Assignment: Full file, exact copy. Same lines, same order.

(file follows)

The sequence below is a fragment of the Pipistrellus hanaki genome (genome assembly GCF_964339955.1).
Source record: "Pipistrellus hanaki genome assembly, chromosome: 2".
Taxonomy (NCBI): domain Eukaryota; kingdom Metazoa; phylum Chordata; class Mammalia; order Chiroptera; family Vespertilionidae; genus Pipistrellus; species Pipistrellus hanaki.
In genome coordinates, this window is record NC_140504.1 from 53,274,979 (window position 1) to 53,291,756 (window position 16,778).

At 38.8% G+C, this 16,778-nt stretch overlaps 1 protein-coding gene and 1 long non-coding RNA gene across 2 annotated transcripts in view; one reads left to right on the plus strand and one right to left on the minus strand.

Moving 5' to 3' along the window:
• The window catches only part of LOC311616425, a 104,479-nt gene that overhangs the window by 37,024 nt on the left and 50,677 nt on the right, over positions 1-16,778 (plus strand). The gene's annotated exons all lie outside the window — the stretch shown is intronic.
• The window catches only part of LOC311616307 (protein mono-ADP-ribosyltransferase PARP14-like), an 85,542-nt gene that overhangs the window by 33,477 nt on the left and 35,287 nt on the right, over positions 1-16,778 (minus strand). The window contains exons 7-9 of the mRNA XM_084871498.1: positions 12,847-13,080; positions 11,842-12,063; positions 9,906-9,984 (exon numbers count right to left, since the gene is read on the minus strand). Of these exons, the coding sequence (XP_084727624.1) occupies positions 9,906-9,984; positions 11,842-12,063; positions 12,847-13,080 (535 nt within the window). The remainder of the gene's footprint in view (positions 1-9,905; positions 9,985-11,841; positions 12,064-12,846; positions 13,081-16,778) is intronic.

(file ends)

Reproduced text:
The sequence below is a fragment of the Pipistrellus hanaki genome (genome assembly GCF_964339955.1).
Source record: "Pipistrellus hanaki genome assembly, chromosome: 2".
Taxonomy (NCBI): domain Eukaryota; kingdom Metazoa; phylum Chordata; class Mammalia; order Chiroptera; family Vespertilionidae; genus Pipistrellus; species Pipistrellus hanaki.
In genome coordinates, this window is record NC_140504.1 from 53,274,979 (window position 1) to 53,291,756 (window position 16,778).

At 38.8% G+C, this 16,778-nt stretch overlaps 1 protein-coding gene and 1 long non-coding RNA gene across 2 annotated transcripts in view; one reads left to right on the plus strand and one right to left on the minus strand.

Moving 5' to 3' along the window:
• The window catches only part of LOC311616425, a 104,479-nt gene that overhangs the window by 37,024 nt on the left and 50,677 nt on the right, over positions 1-16,778 (plus strand). The gene's annotated exons all lie outside the window — the stretch shown is intronic.
• The window catches only part of LOC311616307 (protein mono-ADP-ribosyltransferase PARP14-like), an 85,542-nt gene that overhangs the window by 33,477 nt on the left and 35,287 nt on the right, over positions 1-16,778 (minus strand). The window contains exons 7-9 of the mRNA XM_084871498.1: positions 12,847-13,080; positions 11,842-12,063; positions 9,906-9,984 (exon numbers count right to left, since the gene is read on the minus strand). Of these exons, the coding sequence (XP_084727624.1) occupies positions 9,906-9,984; positions 11,842-12,063; positions 12,847-13,080 (535 nt within the window). The remainder of the gene's footprint in view (positions 1-9,905; positions 9,985-11,841; positions 12,064-12,846; positions 13,081-16,778) is intronic.